"Provide the person who is giving the reference or letter of recommendation plenty of notice so [they have] time to work it into their schedule," said Pat Dean, director of recruiting at factory maintenance and IT company Advanced Technology Services.

Meador also advised expressing appreciation for the person you're asking when you request a reference. However, one thing you never want to do is list someone's contact information without telling them. There are multiple problems with doing this, especially if you include it on a publicly uploaded resume. Not only are you opening that person up to unsolicited communications, but they will be blindsided when an employer calls for a reference, and they will likely be unprepared to talk about you and your qualifications. It's best to avoid that worst-case scenario by giving your reference a heads-up.

"Always ask before you provide contact information, and consider the consequences when disclosing personal emails and phone numbers," Peppler said.

Be sure to provide your reference an adequate amount of time for preparation. For instance, if an application requires a letter of recommendation, Jumoke Dada, founder of the online platform for tech-savvy women, Tech Women Network, advises applicants to request the letter at least a month in advance. "I think it depends on the relationship that the applicant had/has; ultimately, the more time that they can give the individual, [the better],” Dada stated.

When interviewing for a job, you've probably done extensive research on the position so you can discuss your most relevant experience and show that you're a good fit. Your source should know what your potential job entails so they can give you the best, most helpful reference possible, Dean said.

Meador added that you should be specific about the particular role, skill or accomplishment you want your source to highlight.

It's also helpful to remind recommenders about your working relationship. For example, Sen typically asks students about which strengths on their resume they'd like her to emphasize as well as what they've accomplished while working with her.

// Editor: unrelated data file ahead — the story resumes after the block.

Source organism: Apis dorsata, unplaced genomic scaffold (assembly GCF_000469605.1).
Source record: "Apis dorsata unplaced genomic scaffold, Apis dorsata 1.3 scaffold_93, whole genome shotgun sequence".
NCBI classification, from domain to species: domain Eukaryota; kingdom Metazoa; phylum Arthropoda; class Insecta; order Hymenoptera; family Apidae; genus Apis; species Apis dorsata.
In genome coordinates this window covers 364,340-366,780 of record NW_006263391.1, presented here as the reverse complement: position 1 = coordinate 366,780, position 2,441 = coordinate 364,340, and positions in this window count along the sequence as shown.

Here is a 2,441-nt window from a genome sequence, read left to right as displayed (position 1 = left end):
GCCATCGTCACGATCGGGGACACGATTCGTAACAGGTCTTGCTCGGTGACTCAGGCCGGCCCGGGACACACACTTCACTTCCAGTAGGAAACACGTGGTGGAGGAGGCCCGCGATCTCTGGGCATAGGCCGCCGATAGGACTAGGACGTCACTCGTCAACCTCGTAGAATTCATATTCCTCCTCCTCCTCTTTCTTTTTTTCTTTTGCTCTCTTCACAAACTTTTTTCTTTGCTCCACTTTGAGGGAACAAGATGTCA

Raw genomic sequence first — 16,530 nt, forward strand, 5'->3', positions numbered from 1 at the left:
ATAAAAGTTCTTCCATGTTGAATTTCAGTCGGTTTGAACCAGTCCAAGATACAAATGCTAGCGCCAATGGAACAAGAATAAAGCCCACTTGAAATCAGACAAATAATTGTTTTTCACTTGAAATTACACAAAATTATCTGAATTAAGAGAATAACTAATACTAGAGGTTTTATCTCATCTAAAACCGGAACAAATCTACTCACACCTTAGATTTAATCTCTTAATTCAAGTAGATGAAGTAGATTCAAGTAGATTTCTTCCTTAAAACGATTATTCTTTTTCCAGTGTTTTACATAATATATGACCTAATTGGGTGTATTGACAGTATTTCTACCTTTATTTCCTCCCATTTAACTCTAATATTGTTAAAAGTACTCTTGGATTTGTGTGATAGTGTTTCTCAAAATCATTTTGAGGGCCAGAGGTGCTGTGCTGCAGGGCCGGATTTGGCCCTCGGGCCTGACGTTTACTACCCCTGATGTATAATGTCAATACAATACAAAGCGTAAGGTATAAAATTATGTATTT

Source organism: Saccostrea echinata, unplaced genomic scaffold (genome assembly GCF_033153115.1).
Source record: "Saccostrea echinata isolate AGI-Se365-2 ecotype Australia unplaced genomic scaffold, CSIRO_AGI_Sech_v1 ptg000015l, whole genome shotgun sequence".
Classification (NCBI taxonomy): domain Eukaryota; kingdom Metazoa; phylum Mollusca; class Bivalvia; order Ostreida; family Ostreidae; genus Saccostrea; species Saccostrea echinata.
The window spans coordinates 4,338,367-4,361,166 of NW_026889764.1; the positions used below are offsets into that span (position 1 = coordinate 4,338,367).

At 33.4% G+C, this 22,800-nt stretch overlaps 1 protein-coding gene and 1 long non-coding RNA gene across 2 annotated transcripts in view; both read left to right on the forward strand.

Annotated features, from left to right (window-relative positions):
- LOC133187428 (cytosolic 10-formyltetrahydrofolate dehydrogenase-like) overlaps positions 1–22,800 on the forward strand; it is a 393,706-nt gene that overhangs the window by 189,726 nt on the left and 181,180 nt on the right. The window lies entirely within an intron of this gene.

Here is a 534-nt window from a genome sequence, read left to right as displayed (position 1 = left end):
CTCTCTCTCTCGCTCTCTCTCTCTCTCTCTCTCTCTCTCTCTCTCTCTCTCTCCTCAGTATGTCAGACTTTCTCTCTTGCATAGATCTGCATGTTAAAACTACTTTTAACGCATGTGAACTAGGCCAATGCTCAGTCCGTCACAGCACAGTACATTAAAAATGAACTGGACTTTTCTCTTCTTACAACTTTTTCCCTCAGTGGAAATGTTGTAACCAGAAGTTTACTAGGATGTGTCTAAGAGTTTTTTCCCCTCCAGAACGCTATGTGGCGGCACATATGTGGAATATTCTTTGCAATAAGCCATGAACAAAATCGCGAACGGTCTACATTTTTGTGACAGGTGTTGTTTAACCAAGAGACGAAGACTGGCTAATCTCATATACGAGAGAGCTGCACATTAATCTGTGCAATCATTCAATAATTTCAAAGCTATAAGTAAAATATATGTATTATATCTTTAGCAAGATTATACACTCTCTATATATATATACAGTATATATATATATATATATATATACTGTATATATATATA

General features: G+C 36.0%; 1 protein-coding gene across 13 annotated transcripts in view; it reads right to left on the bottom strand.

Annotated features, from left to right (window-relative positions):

There are a few ways a person can give you a reference. You'll need to be clear about what you need so your source knows what to expect. Will the employer call them directly? Does the company require a letter? Know the specifics so you know what to ask your reference.

"If someone approaches me for a recommendation, I definitely want to know what it's for, how it will be shared, and how many times it will be used (if it will not live on an online platform like LinkedIn)," Dada added. "If they can provide me with basic information about their current role and responsibilities, that is also helpful. The more information they can provide upfront, the easier it will be to write the recommendation."

Regardless of whom you ask and what type of recommendation you ask for, remember, your references are doing you a favor, and you should act accordingly. If they're not comfortable providing a reference, respect their decision and move on to another source. If they agree to recommend you, formally thank them for their time and effort via email or even a card in the physical mail.

For more tips on how to ask for a professional favor, check out this Business News Daily article.

Additional reporting by Nicole Fallon.

Danielle Corcione

Danielle Corcione is a freelance writer. To learn more about their work, visit their website. They also run a blog called the Millennial Freelancer and a newsletter Rejected Pitches.